And so it goes with his newest horror film, 31. Hike up the most barren mountain in the world and shout the name Rob Zombie and someone will ride up the mountain behind you with sled dogs just to give you their opinion on his entire filmography. He’s the most divisive horror filmmaker since Eli Roth.

And I don’t really understand why because he really does make pretty much the exact same movie over an over again. This should come as no surprise because he pretty much records the same album over and over again in his music. His style and form has deviated very little since White Zombie. So why do people expect him to re-invent the wheel every time he sets out to make a new horror movie? If you’ve seen three or more Rob Zombie movies, or if you’ve heard three or more Rob Zombie songs, you know what this guy is capable of! This is what he brings to the table. This is all he’s got!


Me? I dig this shit. I’m white trash through and through. I dig his dirty, foul mouthed characters. His 70s aesthetic. His groovy soundtracks. His wordy anti-hero villains. His wife’s sexy butt.

I don’t know what exactly it is people who criticize him expect him to make. This elusive Rob Zombie movie that horror fanboys think he has in him. He makes very violent movies that star his wife. That’s all he’s ever going to do. If you don’t like it, don’t watch it. The next one, whatever it ends up being, will just be another slight variation on his trailer park horror gimmick. If you’re not sold on it by now, you never will be.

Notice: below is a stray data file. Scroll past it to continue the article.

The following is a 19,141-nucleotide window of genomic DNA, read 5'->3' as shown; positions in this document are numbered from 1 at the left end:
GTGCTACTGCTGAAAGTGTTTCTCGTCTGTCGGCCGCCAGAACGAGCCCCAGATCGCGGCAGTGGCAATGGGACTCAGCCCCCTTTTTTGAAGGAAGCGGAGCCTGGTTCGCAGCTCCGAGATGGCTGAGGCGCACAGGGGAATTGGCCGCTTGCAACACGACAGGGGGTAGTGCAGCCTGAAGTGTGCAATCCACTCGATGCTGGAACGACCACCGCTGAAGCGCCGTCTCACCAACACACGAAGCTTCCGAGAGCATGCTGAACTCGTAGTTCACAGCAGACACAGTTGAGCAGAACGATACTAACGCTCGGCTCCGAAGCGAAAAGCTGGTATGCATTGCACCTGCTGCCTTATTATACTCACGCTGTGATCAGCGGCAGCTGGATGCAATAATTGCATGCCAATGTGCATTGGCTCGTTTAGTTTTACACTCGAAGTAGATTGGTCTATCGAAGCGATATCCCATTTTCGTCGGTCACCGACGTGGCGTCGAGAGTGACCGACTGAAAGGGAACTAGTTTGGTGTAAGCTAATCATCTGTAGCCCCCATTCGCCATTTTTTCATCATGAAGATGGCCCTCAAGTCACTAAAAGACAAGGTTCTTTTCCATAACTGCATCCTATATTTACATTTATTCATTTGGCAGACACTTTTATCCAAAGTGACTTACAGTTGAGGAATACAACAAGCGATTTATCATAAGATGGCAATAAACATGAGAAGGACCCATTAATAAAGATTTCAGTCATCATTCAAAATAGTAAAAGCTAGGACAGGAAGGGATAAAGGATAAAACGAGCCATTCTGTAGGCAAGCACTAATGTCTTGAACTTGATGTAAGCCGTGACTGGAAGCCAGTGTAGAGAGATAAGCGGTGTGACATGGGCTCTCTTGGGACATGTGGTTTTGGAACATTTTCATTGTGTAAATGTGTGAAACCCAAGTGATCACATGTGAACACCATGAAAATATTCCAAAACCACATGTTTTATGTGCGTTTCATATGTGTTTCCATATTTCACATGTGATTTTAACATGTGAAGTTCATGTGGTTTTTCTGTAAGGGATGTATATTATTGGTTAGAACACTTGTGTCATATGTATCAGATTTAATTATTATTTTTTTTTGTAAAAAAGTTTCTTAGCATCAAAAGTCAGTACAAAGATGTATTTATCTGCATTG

So 31. Some filthy pothead carnies are driving their piece of shit trailer to the next town to rip off some more locals when they’re ambushed by a group of lunatics who lock them in a giant industrial complex and set a group of sadistic killers lose to murder them violently one by one for the entertainment of several dainty bourgeois in powdered wigs and flowing garments surrounded by hot naked girls and lots of candles.

Stand out moments indoomheadclude a naked girl with a plastic blow up doll sewn into her skin with wires set as a trap by a pair of maniacal clowns wielding chainsaws. And a couple called Sex Head and Death Head who look like they fell right out of a Ramstein music video.

But the shining performance of this movie is Richard Blake’s Doom Head. The film is book ended by psychotic rants performed with shocking earnestness by this dude. He’s every bit as iconic in his delivery of Zombie’s dialogue as any of the nasty exploitation horror icons Zombie loves to pay homage to in these films. Doom Head is the god of this world and I for one hope we get to see some more of him in this 31 universe in the future. Here’s one white trash weirdo’s vote for 32, sooner rather than later.